- The cases were concluded within three to six weeks of reporting – a significant milestone considering that a similar civil case takes at least 800 days through a regular court process.
- In the past two years, the impact of climate change has increased, with droughts and floods recorded across the country.
- The Arid and Semi-Arid countries have been the most adversely affected.
- What’s more, COVID-19 compounded these natural disasters, with severe impacts on the national economy, which is highly dependent on agriculture, forestry, fishery and tourism.
- In line with a growing focus on climate change adaptation, Kenya, with the support of IDLO and other development partners, has developed a comprehensive domestic framework to comply with its climate commitments.
- This includes: the Climate Change Framework Policy; the National Climate Change Action Plan 2018-2022; the National Adaptation Plan 2015-2030; the Climate Change Act 2016; and the National Drought Management Authority Act.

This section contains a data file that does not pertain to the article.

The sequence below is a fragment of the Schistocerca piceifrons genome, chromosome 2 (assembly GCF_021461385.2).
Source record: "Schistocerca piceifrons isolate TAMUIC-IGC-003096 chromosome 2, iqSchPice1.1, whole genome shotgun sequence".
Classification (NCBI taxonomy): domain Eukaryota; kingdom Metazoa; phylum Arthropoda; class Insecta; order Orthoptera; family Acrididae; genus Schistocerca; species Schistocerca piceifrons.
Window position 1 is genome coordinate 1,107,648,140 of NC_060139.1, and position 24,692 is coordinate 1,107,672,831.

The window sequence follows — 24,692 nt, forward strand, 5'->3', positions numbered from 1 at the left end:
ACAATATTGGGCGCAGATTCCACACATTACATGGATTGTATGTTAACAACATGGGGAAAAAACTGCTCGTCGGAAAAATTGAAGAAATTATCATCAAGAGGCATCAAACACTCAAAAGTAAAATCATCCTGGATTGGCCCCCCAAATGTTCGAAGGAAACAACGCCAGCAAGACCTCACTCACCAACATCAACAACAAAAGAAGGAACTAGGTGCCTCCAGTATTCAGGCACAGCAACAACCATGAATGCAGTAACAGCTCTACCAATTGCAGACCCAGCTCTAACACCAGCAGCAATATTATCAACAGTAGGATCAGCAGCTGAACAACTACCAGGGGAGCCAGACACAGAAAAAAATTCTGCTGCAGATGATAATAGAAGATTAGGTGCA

- At this critical juncture, mainstreaming climate strategies into wider sustainable development plans, and/or sectoral policies, can help to maximize coordination, and minimize trade-offs between climate and development goals.
- To achieve this objective, IDLO is currently supporting local governments in Kenya to conduct legal audits and develop context-specific climate change policies and action plans, which detail their adaptation, as well as developmental strategies.
- In Somalia, we are helping to address land scarcity, which often leads to competition between pastoralists and agricultural communities belonging to different clans.
- Livestock rearing in Somalia, a significant segment of the agricultural sector, is anchored to a pastoral system that relies on safe and secure access to existing natural resources. IDLO takes a flexible approach when promoting access to justice, including for land-related disputes.
- The Alternative Dispute Resolution (ADR) Centres, established by the Somali Ministry of Justice – with the technical support of IDLO – function as Customary and Informal Justice (CIJ) service integration hubs. • They provide free dispute resolution services, while referring more complex or criminal cases to formal courts.